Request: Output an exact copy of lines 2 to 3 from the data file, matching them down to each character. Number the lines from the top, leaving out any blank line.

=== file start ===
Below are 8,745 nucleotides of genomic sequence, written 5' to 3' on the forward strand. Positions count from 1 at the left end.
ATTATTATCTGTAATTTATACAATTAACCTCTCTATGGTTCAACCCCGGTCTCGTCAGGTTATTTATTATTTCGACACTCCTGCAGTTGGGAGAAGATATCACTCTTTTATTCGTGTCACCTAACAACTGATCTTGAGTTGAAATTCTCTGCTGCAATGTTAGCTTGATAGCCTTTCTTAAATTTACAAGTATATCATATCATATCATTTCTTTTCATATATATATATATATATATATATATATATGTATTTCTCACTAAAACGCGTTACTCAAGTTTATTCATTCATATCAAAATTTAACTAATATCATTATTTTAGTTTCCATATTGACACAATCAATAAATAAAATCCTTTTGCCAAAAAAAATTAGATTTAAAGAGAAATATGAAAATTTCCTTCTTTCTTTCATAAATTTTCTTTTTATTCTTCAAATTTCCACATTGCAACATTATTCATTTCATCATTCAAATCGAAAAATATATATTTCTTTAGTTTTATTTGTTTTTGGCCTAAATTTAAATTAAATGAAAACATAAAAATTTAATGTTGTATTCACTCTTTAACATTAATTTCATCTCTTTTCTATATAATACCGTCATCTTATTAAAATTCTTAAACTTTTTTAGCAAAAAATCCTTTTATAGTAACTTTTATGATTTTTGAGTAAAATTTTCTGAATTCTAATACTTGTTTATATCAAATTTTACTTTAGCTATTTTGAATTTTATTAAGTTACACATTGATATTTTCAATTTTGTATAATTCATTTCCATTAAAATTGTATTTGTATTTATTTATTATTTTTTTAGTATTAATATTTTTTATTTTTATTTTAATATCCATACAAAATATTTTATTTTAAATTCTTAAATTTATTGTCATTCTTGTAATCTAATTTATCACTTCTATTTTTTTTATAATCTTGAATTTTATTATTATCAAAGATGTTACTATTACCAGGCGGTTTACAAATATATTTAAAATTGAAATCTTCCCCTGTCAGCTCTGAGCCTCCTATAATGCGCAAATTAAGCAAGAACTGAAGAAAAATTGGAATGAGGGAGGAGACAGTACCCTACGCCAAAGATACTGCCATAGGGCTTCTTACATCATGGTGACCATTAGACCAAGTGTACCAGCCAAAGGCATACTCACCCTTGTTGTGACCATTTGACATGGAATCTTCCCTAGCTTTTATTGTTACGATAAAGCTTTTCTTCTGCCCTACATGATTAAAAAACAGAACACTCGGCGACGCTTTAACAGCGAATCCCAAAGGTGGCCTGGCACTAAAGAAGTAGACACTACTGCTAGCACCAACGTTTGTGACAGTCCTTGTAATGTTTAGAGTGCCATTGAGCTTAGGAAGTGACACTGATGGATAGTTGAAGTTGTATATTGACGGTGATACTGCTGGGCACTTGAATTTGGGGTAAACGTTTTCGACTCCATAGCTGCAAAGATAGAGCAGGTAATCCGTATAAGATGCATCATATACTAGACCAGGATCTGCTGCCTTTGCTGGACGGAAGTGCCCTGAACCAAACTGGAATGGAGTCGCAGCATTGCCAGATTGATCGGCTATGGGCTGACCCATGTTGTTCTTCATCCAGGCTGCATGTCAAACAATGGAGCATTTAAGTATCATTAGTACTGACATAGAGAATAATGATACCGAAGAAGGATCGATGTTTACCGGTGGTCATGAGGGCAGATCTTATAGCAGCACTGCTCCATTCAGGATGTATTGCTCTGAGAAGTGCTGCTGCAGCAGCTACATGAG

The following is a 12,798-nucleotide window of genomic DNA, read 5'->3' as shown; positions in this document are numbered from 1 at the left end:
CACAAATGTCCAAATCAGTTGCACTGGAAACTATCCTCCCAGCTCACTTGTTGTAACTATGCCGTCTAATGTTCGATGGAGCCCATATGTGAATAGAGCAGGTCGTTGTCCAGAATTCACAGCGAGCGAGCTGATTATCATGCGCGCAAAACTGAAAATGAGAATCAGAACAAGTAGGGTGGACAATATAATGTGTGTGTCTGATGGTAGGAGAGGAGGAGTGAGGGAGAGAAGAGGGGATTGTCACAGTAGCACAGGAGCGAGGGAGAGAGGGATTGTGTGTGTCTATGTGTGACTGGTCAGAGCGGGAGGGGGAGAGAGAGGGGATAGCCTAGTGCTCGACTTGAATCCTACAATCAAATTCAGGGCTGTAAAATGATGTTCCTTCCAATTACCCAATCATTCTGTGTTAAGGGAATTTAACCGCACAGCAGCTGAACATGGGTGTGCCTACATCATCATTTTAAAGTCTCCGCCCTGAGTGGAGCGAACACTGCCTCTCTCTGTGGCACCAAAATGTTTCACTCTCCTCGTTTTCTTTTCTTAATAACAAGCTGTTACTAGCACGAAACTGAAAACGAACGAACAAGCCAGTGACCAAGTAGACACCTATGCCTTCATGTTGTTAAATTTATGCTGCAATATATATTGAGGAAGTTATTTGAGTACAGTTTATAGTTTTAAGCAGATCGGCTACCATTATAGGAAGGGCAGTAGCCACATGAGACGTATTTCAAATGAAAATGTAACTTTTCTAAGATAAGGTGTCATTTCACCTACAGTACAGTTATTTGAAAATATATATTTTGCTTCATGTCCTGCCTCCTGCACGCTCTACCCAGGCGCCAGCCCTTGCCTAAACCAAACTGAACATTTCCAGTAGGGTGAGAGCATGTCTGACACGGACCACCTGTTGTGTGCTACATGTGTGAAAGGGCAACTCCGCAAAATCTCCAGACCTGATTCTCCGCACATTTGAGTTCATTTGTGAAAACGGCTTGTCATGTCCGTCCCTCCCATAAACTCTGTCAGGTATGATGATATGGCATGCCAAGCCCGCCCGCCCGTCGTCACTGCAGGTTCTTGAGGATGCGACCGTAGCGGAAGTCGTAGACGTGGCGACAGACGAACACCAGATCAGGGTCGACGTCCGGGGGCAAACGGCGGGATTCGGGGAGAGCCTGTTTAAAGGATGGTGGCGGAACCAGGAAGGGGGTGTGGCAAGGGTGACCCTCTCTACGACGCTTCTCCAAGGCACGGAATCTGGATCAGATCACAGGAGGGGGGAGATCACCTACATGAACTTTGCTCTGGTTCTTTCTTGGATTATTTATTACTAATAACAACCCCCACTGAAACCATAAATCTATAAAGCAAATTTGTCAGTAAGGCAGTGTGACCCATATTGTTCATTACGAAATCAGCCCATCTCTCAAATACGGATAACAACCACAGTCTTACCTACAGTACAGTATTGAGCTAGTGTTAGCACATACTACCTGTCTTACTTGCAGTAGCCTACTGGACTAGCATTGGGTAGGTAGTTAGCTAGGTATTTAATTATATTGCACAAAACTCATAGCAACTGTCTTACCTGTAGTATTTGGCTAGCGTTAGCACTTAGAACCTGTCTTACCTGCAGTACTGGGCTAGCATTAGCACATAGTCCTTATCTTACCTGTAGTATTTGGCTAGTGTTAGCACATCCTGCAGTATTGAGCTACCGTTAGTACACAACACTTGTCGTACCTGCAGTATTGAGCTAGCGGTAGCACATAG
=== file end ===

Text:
ATTATTATCTGTAATTTATACAATTAACCTCTCTATGGTTCAACCCCGGTCTCGTCAGGTTATTTATTATTTCGACACTCCTGCAGTTGGGAGAAGATATCACTCTTTTATTCGTGTCACCTAACAACTGATCTTGAGTTGAAATTCTCTGCTGCAATGTTAGCTTGATAGCCTTTCTTAAATTTACAAGTATATCATATCATATCATTTCTTTTCATATATATATATATATATATATATATATATGTATTTCTCACTAAAACGCGTTACTCAAGTTTATTCATTCATATCAAAATTTAACTAATATCATTATTTTAGTTTCCATATTGACACAATCAATAAATAAAATCCTTTTGCCAAAAAAAATTAGATTTAAAGAGAAATATGAAAATTTCCTTCTTTCTTTCATAAATTTTCTTTTTATTCTTCAAATTTCCACATTGCAACATTATTCATTTCATCATTCAAATCGAAAAATATATATTTCTTTAGTTTTATTTGTTTTTGGCCTAAATTTAAATTAAATGAAAACATAAAAATTTAATGTTGTATTCACTCTTTAACATTAATTTCATCTCTTTTCTATATAATACCGTCATCTTATTAAAATTCTTAAACTTTTTTAGCAAAAAATCCTTTTATAGTAACTTTTATGATTTTTGAGTAAAATTTTCTGAATTCTAATACTTGTTTATATCAAATTTTACTTTAGCTATTTTGAATTTTATTAAGTTACACATTGATATTTTCAATTTTGTATAATTCATTTCCATTAAAATTGTATTTGTATTTATTTATTATTTTTTTAGTATTAATATTTTTTATTTTTATTTTAATATCCATACAAAATATTTTATTTTAAATTCTTAAATTTATTGTCATTCTTGTAATCTAATTTATCACTTCTATTTTTTTTATAATCTTGAATTTTATTATTATCAAAGATGTTACTATTACCAGGCGGTTTACAAATATATTTAAAATTGAAATCTTCCCCTGTCAGCTCTGAGCCTCCTATAATGCGCAAATTAAGCAAGAACTGAAGAAAAATTGGAATGAGGGAGGAGACAGTACCCTACGCCAAAGATACTGCCATAGGGCTTCTTACATCATGGTGACCATTAGACCAAGTGTACCAGCCAAAGGCATACTCACCCTTGTTGTGACCATTTGACATGGAATCTTCCCTAGCTTTTATTGTTACGATAAAGCTTTTCTTCTGCCCTACATGATTAAAAAACAGAACACTCGGCGACGCTTTAACAGCGAATCCCAAAGGTGGCCTGGCACTAAAGAAGTAGACACTACTGCTAGCACCAACGTTTGTGACAGTCCTTGTAATGTTTAGAGTGCCATTGAGCTTAGGAAGTGACACTGATGGATAGTTGAAGTTGTATATTGACGGTGATACTGCTGGGCACTTGAATTTGGGGTAAACGTTTTCGACTCCATAGCTGCAAAGATAGAGCAGGTAATCCGTATAAGATGCATCATATACTAGACCAGGATCTGCTGCCTTTGCTGGACGGAAGTGCCCTGAACCAAACTGGAATGGAGTCGCAGCATTGCCAGATTGATCGGCTATGGGCTGACCCATGTTGTTCTTCATCCAGGCTGCATGTCAAACAATGGAGCATTTAAGTATCATTAGTACTGACATAGAGAATAATGATACCGAAGAAGGATCGATGTTTACCGGTGGTCATGAGGGCAGATCTTATAGCAGCACTGCTCCATTCAGGATGTATTGCTCTGAGAAGTGCTGCTGCAGCAGCTACATGAG

The following is a 12,798-nucleotide window of genomic DNA, read 5'->3' as shown; positions in this document are numbered from 1 at the left end: